Image: Eliot Stokes (via Flickr)

Wholesale Closeout For Dummies

Retail fashion can be a tricky industry. Buyers who supply the retail chains with inventory have to keep ahead of popular fashion trends before they become popular, and plan out purchasing to make sure that stores have enough in stock to meet demand. Don’t buy enough and the stores miss out on potential sales that they could have made; buy too much and they’ve wasted money on product they can’t move. On top of that there are also items that customers return after purchase, and goods that brands produce but which never make it to retailers in the first place. All of these contribute to excess inventory known in the industry as overstock.

Overstock represents an opportunity cost for retailers and brand stores  because it takes up space that could be used for merchandise that people are actually buying.  Getting rid of overstock items by discounting prices can be a problem for retailers. It can send the wrong signal to customers, implying that the goods aren’t as valuable as they used to be and casting bringing down the perceived value of the inventory as a whole. Even if a retailer chose to discount its overstock items, there is no guarantee that they would sell at a lower price point. Overstock is costly to brands as well because they have already spent the money to produce the goods in the first place.  

If only there were some way for brands to recoup some of their expenses on overstock. There is! Overstock inventory can be liquidated – converted back into capital – to help recoup some of these sunk costs. A wholesale closeout is when overstock goods are sold at reduced prices to other retailers for resale in different markets.

Industry experts estimate that as much as 20% of overall inventory goes unsold (this figure factors in overstock, returns, as well as stock that is never shipped to retailers in the first place.)  

To put that into perspective, if the global garment and apparel industry were worth $1 trillion (this is likely a conservative estimate) and only 1% of garments went unsold (the real figure is almost certainly closer to 20%), then the potential value lost to the market would be over $25 billion. Even from this absurdly low illustration, it is clear that there is a lot of money to be made by someone who knows how to get this excess stock in front of the right consumers.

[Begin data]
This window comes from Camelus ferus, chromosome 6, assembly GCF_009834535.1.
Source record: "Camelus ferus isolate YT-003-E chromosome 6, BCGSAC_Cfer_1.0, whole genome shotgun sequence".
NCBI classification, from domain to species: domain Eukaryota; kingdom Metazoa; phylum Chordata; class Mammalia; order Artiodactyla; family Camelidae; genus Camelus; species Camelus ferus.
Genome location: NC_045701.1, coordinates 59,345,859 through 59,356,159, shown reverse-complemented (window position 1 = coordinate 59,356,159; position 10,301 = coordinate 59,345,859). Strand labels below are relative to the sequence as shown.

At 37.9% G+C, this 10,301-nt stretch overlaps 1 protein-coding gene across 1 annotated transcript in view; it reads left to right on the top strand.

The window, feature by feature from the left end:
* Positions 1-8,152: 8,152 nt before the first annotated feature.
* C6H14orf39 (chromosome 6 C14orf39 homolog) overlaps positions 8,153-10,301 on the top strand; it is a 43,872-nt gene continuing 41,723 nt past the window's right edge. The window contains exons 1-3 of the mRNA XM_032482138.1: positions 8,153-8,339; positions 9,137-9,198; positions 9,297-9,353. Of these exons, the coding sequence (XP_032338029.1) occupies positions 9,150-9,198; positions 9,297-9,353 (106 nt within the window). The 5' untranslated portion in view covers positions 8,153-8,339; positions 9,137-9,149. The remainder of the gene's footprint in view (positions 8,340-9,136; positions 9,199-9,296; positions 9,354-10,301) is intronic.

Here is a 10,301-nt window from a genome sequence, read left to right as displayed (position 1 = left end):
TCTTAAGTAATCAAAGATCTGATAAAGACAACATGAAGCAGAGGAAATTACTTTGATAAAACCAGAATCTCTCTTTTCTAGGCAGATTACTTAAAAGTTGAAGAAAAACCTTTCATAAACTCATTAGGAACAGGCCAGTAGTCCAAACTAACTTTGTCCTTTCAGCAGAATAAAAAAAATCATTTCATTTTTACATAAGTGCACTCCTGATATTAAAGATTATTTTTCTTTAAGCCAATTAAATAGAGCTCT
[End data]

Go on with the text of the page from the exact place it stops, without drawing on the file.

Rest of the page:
In the US much of this excess inventory can find a second life at off-price retailers such as TJ Maxx, Marshall’s, Ross, and many others. Since the financial crisis of 2008/2009, the off-price market has seen dramatic growth as consumers looked for ways to get more for their money. Even as the economy recovers, the growth of the off-price market continues to outpace that of the full-price retailers who dominated before the recession.

Many of the overstock from the United States is shipped overseas to fuel overstock markets all around the world. The growth of the global overstock market is one way in which developing countries can get high-quality clothing for relatively cheap prices.

Product makes its way from manufacturers to off-price retailers through a variety of distribution channels including intermediaries such as wholesalers and jobbers (a specific type of wholesaler that specializes in selling to retailers.) Although some brands do produce special lines of products specifically for off-price retailers, most of the merchandise moving through these distribution channels is part of a grey economy.

There are many factors to bear in mind when operating a business in a grey-market industry to make sure that you don’t run afoul of local governments or the brands whose goods you traffic. It goes without saying that businesses that work in this space must comply with the trade laws of the countries in which they operate. But it is also important to abide by the regulations that brands put in place to protect their brand equity, or the value that they will be able to extract from projected sales in the future.